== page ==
Editor’s note: The following letter is in response to a Point of View column by Victor Connor published July 13.
While “two wrongs do not make a right,” it seems members on this council are simply slowing down the process to assess and re-evaluate, not trying to stalwart “good” safe equestrian development. Whether this is legal or the right thing to do is being debated. And whether Wellington’s equestrian future is important to the overall comprehensive plan vision is also under review.
If Wellington can only exist if there is a horse show, then we must question in the first place why Wellington exists and ignore the fact that Wellington is still one of the best master-planned communities in the country, with good schools, lots of parks, trails, recreation options and a year-round climate that is suited to an outdoor lifestyle, not to mention its equestrian zoning for horse-keeping in an almost urban community.
While I empathize with Mr. [Victor] Connor’s position and concern, I do not think individuals on the council are against the equestrian industry; they just don’t want to make a decision that will alter Wellington forever until they really evaluate the long-term costs and ramifications of the rapid fire decisions that were made over the last year. Regardless of their individual beliefs, perhaps naively, I believe our council is spending hours and hours of time trying to understand the issues and make good decisions that will best represent the whole community’s voice. The horse industry in general is not an easy industry to understand and can be very confusing, especially with so many experts voicing various opinions.
Let’s hope that through education, combined with reasonable and rational discussions, we can get through this as a community and use our differences to bring us together toward a common ground. We have some very creative and intelligent folks in our community who could be using their resources for good planning solutions to the number of issues and problems that are arising.
Equestrians communities are built around more than just a horse show, and while the current shows are generally supported by most equestrians and businesses associated with the horse industry, let’s not give up good planning, safe transportation, flood management, clean water and a mutually beneficial lifestyle for all residents. It is a sad statement of a community to have to spend its budget evaluating ethics and on lawsuits in the first place. But the decisions made now will affect Wellington’s future forever, good or bad. So “half halting” and making sure any development is done well and in compliance with the comprehensive plan may protect the village from future litigation and ensure a sustainable future.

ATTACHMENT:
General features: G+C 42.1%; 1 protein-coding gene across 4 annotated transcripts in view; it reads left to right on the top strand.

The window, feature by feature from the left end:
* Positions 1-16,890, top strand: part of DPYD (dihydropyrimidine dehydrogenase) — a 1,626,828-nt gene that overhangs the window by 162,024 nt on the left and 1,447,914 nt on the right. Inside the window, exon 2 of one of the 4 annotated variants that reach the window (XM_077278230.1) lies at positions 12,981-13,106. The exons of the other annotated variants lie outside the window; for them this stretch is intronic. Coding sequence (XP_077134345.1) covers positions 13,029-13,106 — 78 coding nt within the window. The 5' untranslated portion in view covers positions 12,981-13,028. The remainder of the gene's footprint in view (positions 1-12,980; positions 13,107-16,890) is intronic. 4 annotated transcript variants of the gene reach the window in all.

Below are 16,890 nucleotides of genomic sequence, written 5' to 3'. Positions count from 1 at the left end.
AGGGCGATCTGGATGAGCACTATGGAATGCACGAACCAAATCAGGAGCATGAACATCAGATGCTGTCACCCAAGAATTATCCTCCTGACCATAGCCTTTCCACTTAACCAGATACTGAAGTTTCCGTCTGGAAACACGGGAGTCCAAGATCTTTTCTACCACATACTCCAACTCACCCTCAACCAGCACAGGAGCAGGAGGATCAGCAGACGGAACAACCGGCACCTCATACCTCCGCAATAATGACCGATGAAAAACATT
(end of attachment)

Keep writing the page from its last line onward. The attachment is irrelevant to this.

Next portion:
The people who have voiced concern on both sides have passion for their beliefs and position, and it would be great if they could be directed toward creative solutions to move forward for the benefit of the whole community. If we cannot get along among ourselves as people who supposedly love horses and the equestrian lifestyle, certainly we are not going to get along with others of greater differences or as we face more serious challenges.
As Wellington equestrians, we should be able to resolve our differences and plan for a sustainable future that includes a broad set of values and goals and have open and transparent communication to keep people educated and informed. This is what the equestrian master plan process is supposed to do.
Today may be a struggle, but rarely is something great achieved easily. I commend all those who are willing to direct their energy and time to voice their opinions, give thoughtful ideas and discuss solutions. Let’s roll up our sleeves, stop fighting and work together as a community.
Mary Ann Simonds